World’s most expensive material is ‘endohedral fullerene’. It was created last year in an Oxford University Lab by British scientists and costs $150 million per gram. It is a cage of carbon atoms with nitrogen atoms housed in them.
Carbon atoms exist in many forms such as graphene and diamond, they are unique due to the number of atoms they contain. This particular material is also known as Buckminsterfullerene or Bucky ball and contains 60 carbon atoms.
It has a number of significant applications that include its use for building a small and portable atomic clock, which will reportedly be the most-accurate time-keeping system in the world. This material will also lend a hand in making GPS navigation accurate to 1mm in self-driving cars.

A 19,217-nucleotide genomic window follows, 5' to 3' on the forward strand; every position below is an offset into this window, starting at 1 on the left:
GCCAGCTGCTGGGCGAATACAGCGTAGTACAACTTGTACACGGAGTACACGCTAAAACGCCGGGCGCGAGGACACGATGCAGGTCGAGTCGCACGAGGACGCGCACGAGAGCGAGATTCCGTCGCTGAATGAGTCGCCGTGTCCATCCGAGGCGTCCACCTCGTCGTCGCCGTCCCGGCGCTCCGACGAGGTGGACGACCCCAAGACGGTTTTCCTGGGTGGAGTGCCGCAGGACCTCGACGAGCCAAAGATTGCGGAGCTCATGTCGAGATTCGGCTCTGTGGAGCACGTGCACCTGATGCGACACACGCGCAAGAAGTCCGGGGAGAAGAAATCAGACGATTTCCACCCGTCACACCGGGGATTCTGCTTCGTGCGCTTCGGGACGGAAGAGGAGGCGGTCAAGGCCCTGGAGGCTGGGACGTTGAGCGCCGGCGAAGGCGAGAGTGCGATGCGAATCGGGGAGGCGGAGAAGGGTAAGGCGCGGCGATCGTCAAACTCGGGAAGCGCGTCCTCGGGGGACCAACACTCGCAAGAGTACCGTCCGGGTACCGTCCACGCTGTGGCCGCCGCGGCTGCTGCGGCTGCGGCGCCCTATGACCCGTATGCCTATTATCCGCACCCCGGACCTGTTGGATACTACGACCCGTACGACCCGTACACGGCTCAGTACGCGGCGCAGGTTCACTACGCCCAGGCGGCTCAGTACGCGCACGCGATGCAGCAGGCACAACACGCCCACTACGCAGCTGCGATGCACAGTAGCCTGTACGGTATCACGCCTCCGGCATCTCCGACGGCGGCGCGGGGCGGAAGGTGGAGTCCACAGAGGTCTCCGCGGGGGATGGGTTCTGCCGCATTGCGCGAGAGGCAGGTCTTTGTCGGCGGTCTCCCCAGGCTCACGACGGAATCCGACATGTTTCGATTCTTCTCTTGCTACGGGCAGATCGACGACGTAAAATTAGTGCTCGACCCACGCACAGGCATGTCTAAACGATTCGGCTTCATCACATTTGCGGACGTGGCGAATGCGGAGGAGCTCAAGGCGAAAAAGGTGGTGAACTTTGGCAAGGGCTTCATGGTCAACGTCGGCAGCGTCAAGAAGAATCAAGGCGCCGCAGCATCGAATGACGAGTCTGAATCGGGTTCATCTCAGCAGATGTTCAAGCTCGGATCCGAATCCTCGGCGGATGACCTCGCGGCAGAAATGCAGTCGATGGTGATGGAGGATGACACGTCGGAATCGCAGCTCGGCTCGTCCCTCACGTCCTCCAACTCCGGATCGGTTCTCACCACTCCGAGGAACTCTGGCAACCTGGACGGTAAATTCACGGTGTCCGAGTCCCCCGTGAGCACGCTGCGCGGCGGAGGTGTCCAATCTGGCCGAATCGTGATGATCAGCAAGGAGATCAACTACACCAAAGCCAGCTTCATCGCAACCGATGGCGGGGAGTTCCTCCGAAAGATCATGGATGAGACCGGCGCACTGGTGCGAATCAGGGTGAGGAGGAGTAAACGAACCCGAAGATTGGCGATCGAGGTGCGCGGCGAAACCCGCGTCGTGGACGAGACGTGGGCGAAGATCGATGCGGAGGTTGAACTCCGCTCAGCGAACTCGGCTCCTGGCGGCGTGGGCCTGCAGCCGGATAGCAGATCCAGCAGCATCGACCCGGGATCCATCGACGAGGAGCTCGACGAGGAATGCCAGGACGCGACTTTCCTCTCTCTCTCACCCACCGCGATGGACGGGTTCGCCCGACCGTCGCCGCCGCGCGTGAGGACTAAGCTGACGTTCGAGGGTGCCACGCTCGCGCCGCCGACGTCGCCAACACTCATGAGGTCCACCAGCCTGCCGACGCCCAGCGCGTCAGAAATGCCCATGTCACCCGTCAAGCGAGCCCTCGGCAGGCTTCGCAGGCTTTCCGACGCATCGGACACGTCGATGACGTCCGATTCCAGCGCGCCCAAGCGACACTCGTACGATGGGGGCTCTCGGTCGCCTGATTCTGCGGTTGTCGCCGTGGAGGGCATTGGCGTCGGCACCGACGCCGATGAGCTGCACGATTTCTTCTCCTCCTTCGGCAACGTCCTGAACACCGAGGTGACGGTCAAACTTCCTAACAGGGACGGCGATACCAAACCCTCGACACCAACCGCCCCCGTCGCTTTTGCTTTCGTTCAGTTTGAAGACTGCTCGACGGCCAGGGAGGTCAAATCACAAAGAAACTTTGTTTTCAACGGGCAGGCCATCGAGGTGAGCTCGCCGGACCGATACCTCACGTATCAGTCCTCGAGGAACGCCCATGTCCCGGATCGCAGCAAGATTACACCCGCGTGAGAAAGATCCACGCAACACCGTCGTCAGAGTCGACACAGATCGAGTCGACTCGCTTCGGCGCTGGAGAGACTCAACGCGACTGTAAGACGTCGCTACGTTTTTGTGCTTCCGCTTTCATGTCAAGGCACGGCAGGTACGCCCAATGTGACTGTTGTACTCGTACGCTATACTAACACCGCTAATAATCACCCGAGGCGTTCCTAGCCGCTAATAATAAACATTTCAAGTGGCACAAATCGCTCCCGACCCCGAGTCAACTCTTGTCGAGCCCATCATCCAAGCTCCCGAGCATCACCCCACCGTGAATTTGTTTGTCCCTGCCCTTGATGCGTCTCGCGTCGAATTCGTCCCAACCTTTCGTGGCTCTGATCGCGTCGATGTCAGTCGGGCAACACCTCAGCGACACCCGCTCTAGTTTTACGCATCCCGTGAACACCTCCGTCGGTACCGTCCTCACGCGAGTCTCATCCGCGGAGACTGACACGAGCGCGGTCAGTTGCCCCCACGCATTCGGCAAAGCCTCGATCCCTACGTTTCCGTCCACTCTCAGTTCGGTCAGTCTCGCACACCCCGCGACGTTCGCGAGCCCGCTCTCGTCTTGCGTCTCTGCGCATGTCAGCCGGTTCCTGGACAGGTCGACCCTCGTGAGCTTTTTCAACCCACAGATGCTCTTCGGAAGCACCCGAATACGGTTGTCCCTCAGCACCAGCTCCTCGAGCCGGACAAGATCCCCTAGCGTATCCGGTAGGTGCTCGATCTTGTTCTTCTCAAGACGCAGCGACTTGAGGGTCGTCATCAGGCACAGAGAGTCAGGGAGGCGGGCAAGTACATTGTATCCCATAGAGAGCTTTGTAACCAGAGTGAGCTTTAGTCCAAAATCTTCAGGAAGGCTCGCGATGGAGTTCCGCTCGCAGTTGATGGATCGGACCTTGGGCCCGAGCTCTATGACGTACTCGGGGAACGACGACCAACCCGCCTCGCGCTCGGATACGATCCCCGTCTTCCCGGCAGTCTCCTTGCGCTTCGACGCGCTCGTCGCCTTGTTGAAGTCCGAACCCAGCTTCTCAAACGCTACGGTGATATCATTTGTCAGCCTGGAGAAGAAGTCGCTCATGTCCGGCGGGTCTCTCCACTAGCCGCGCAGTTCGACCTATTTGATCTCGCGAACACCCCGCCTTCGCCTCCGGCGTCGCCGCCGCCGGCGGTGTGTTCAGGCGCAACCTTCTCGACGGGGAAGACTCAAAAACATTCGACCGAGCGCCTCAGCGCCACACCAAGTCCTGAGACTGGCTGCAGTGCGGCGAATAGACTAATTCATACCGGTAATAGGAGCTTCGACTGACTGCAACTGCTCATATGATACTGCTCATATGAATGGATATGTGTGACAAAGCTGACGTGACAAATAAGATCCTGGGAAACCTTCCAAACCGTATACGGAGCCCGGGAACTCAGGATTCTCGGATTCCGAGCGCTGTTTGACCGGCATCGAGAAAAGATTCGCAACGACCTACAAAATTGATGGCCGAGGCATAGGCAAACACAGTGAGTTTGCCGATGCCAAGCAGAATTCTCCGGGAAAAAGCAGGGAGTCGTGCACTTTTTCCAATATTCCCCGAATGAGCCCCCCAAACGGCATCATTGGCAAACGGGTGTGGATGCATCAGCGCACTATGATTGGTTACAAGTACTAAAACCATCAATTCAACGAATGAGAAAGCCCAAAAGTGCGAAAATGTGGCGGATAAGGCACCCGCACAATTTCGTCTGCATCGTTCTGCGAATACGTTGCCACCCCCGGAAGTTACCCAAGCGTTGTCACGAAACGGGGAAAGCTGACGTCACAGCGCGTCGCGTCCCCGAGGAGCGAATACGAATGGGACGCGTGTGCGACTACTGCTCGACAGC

Dr. Kyriakos Porgyrakis, a nanomaterials scientist who has been working on the material since 2001 said, “Imagine a miniaturized atomic clock that you could carry around in your smartphone. This is the next revolution for mobile.” Doctor is also the founder of the Designer Carbon Materials, the lab that produced the material.
Lucius Cary, Director of the Oxford Technology SEIS fund adds, “At the moment, atomic clocks are room-sized. This endohedral fullerene would make it work on a chip that could go into your mobile phone. There will be lots of applications for this technology. The most obvious is in controlling autonomous vehicles. If two cars are coming towards each other on a country lane, knowing where they are to within 2m is not enough, but to 1mm is enough. Every mobile phone could one day contain one of these things.”
The lab has recently made the very first sale; 200mcg of the bucky ball that were sold for £22,000.